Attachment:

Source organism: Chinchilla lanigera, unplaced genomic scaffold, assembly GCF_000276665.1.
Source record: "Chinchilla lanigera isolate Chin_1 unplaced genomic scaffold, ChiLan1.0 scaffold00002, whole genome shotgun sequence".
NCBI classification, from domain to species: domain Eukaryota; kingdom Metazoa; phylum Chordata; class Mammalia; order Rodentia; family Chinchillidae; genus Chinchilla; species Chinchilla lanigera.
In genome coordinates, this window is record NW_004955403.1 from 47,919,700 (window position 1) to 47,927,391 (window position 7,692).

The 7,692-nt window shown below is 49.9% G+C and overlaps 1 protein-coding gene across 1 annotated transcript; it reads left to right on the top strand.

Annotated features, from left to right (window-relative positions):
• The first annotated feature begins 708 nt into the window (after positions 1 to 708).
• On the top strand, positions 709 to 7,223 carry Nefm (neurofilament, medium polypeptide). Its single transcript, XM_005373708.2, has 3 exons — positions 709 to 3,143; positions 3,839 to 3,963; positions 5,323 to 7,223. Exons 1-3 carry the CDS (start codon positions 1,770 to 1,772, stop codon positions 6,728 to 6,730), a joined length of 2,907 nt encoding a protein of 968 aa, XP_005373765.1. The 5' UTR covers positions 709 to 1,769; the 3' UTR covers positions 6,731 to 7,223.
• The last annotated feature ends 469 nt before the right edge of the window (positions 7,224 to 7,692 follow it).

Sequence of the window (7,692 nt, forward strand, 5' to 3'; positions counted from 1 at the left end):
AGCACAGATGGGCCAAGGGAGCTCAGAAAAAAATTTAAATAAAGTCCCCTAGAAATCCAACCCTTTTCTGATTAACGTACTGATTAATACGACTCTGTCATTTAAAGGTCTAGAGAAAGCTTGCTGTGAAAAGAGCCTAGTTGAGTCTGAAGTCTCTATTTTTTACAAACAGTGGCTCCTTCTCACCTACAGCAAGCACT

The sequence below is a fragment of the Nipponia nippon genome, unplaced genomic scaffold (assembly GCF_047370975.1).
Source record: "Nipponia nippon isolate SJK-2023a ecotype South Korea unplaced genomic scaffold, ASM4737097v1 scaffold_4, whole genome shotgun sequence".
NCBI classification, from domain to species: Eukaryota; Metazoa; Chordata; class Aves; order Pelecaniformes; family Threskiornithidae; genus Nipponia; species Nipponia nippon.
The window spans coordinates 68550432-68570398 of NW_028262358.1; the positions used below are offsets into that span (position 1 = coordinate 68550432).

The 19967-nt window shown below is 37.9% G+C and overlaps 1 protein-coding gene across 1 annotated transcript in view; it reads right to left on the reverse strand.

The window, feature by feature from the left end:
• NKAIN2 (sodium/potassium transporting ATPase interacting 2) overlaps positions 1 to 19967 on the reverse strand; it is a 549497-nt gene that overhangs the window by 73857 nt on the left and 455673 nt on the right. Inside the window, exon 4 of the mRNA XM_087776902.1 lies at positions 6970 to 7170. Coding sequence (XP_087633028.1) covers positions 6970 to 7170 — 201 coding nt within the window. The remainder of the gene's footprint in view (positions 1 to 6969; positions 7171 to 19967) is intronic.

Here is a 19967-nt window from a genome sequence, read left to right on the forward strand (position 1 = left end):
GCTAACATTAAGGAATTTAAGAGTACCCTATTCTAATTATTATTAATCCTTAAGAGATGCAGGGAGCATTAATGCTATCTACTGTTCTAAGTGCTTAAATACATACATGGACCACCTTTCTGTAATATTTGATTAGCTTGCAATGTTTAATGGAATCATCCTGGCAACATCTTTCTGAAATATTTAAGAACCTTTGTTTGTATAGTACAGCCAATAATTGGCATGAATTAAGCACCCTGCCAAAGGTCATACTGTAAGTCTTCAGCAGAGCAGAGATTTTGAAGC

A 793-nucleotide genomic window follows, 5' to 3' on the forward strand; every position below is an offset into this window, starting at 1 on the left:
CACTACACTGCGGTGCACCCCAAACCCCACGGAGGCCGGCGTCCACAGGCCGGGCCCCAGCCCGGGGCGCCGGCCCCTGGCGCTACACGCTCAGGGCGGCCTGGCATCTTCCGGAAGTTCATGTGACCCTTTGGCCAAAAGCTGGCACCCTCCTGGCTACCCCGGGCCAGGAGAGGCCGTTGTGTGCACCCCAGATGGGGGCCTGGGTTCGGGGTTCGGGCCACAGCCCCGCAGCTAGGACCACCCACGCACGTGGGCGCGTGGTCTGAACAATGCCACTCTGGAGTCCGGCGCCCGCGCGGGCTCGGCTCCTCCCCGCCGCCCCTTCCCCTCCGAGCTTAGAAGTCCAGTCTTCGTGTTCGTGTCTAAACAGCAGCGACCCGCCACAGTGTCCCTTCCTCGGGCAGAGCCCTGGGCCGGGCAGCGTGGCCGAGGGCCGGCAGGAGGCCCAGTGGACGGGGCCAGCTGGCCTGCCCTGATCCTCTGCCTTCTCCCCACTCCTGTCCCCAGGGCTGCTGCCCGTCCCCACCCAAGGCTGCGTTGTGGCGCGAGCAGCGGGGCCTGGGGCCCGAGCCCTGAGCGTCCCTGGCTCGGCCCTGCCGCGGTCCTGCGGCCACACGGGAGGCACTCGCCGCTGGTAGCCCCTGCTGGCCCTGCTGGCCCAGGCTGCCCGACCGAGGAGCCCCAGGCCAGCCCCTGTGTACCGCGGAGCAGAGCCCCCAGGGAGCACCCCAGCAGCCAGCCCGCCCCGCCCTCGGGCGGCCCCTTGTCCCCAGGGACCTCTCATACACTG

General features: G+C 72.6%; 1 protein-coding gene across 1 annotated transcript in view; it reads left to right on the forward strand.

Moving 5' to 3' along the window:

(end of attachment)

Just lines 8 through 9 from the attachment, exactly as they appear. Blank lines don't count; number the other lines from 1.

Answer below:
• On the top strand, positions 709 to 7,223 carry Nefm (neurofilament, medium polypeptide). Its single transcript, XM_005373708.2, has 3 exons — positions 709 to 3,143; positions 3,839 to 3,963; positions 5,323 to 7,223. Exons 1-3 carry the CDS (start codon positions 1,770 to 1,772, stop codon positions 6,728 to 6,730), a joined length of 2,907 nt encoding a protein of 968 aa, XP_005373765.1. The 5' UTR covers positions 709 to 1,769; the 3' UTR covers positions 6,731 to 7,223.
• The last annotated feature ends 469 nt before the right edge of the window (positions 7,224 to 7,692 follow it).